Location: Exotic and Invasive Weeds Research
Title: Prescription Fire and Anion Retention in Tahoe Forest Soils Authors
|Caldwell, Todd - DESERT RESEARCH INSTITUTE|
|Johnson, Dale - UNIV OF NEVADA RENO|
|Miller, Watkins - UNIV OF NEVADA RENO|
|Qualls, Robert - UNIV OF NEVADA RENO|
Submitted to: Soil Science Society of America Journal
Publication Type: Peer Reviewed Journal
Publication Acceptance Date: September 1, 2009
Publication Date: November 15, 2009
Citation: Caldwell, T.G., Johnson, D.W., Miller, W.W., Qualls, R.G., Blank, R.R. 2009. Prescription Fire and Anion Retention in Tahoe Forest Soils. Soil Science. 174:594-600. Interpretive Summary: Prescribed burning is utilized to reduce fire potential in the Lake Tahoe Basin; however, subsequent nutrient loading to the lake is a major concern. We evaluated the effect of prescribed burning on leaching of ortho-phosphorus and sulfate on two common soil types in the Lake Tahoe Basin. In addition, laboratory studies were undertaken to evaluate how levels of post-fire ash affects mobility of phosphorous and sulfate. In both soil types, prescribed burning increased surface soil concentration of sulfate, but did not significantly affect concentration of ortho-phosphorus. Addition of ash to similar unburned soils greatly increased concentrations of sulfate, possibly due to decreased anion retention as higher pH’s, and decreased concentrations of ortho-phosphorus, possibly due to precipitation with calcium.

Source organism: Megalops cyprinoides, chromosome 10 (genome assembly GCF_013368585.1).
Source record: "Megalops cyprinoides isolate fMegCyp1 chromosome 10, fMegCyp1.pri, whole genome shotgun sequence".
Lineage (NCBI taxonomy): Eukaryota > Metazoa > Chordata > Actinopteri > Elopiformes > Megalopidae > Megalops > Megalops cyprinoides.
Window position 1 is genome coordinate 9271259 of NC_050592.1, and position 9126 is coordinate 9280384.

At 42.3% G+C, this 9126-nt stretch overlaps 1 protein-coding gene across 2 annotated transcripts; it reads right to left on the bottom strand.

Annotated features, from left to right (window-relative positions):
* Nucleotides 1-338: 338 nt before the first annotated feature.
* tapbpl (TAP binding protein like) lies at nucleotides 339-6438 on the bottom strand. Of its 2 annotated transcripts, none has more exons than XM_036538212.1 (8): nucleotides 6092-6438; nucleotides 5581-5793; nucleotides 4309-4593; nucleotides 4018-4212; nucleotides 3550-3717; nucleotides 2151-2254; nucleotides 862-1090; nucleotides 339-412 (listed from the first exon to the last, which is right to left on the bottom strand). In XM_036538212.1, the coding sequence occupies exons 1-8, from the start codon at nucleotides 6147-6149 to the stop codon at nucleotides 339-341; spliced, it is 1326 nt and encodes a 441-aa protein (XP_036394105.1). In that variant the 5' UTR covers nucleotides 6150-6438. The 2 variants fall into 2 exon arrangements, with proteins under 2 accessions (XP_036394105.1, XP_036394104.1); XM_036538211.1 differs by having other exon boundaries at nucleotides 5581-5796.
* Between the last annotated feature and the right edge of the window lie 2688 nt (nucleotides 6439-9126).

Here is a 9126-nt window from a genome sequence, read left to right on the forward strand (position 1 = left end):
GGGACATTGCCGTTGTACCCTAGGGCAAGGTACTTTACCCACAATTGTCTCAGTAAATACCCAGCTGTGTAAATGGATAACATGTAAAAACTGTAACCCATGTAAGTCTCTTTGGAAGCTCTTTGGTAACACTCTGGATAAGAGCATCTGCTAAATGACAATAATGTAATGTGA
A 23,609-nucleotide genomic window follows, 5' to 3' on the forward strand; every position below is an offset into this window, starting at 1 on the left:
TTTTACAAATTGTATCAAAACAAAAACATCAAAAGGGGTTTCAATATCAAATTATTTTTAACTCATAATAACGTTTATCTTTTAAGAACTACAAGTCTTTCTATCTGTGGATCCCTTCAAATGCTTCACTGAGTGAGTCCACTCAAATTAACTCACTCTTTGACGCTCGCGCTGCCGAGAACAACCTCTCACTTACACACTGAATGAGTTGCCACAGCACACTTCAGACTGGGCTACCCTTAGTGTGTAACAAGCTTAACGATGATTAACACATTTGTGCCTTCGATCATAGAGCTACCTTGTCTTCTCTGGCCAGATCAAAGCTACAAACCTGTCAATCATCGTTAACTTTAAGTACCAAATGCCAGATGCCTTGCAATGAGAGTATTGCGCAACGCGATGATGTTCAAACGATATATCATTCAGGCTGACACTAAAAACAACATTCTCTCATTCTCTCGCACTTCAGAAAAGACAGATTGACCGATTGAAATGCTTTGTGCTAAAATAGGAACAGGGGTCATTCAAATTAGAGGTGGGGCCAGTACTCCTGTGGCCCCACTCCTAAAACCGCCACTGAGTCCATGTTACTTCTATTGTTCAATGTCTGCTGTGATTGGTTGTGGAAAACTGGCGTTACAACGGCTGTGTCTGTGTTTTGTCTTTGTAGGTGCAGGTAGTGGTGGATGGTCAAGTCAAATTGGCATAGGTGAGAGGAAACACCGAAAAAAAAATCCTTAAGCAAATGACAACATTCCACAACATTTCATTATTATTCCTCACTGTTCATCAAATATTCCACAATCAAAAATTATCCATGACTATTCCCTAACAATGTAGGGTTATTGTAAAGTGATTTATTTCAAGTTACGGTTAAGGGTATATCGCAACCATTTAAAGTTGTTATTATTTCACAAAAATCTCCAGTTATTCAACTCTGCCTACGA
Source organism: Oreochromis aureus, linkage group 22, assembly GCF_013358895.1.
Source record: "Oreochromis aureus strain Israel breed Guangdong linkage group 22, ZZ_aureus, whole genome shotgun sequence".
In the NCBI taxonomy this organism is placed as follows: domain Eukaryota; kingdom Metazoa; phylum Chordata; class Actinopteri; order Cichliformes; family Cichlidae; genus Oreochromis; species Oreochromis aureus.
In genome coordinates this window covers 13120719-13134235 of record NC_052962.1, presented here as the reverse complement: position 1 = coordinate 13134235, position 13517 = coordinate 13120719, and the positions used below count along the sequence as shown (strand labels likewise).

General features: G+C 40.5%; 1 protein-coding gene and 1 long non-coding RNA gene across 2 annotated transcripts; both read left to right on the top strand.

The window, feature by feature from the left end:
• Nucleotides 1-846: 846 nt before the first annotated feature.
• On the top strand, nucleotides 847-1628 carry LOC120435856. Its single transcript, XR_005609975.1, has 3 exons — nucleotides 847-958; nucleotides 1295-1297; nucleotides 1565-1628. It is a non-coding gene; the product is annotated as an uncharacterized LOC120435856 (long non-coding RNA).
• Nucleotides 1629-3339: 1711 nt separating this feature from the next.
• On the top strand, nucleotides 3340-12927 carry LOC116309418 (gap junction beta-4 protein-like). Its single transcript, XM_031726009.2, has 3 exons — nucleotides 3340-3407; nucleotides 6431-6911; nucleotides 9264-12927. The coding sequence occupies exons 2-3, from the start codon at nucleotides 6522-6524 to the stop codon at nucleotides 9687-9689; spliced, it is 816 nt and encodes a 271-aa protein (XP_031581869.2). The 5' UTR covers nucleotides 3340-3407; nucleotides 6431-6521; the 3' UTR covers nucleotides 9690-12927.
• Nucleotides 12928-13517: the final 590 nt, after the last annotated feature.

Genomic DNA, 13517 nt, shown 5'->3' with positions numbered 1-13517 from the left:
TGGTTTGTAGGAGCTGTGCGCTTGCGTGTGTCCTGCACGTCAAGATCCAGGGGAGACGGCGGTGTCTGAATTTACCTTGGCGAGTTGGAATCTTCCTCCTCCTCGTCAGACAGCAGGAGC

Technical Abstract: Prescribed burning is a possible option to reduce fire potential in the Lake Tahoe Basin (California and Nevada). However, subsequent nutrient loading to the lake is a major concern. The effect of residual ash on anion leaching, primarily O-PO4 and SO42-, was studied in both the field and laboratory following two understory prescription burns within the Tahoe National Forest. Sawtooth (SAW) and Marlene (MAR) field sites were chosen on the basis of the dominant parent materials found in the Tahoe Basin: andesite (AN) and decomposed granite (DG), respectively. Measured burn intensities varied greatly within and between sites with a mean soil temperature of 190 ± 168ºC at SAW and 402 ± 198ºC at MAR; and burn intensities were not correlated to any ion concentration. Soil samples collected immediately following prescribed fire and after snowmelt indicated that fire increased soil pH, Ca2+, and SO42- in both soils. No consistent trend was observed for O-PO4. Laboratory addition of ash to both SAW and MAR unburned soil also resulted in a substantial increase to both pH and SO42-. The increase in SO42- far exceeded amounts found on the ash and thus is hypothesized to be due to pH induced desorption from the unburned soil. Conversely, extractable O-PO4 decreased with increasing pH and SO42-. The reduction in O-PO4 with increasing pH is hypothesized to be due to increased precipitation with enriched post-burn Ca2+. Similar trends in both parent materials indicate that nutrient retention may be controlled by soil pH and ash. Concluding sentence, what are implication of research.